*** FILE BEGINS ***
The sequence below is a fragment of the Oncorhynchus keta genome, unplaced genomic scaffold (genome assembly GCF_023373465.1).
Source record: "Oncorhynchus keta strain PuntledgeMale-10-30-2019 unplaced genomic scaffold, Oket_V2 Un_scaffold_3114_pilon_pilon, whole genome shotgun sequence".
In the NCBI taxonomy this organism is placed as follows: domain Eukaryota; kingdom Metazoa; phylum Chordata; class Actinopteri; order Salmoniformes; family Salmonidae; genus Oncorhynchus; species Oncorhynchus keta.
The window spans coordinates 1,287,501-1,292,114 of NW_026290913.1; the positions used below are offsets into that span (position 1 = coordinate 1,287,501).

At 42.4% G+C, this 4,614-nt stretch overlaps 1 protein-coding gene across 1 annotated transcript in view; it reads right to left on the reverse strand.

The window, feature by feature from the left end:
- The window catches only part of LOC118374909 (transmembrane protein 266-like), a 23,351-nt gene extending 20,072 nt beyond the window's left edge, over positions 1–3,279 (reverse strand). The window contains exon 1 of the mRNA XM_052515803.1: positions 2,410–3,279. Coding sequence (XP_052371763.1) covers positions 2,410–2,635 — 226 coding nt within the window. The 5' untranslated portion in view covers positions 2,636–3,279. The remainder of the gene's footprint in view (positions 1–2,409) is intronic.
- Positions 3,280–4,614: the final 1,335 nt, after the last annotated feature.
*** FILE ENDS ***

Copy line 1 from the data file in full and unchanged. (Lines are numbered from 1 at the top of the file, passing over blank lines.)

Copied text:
The sequence below is a fragment of the Oncorhynchus keta genome, unplaced genomic scaffold (genome assembly GCF_023373465.1).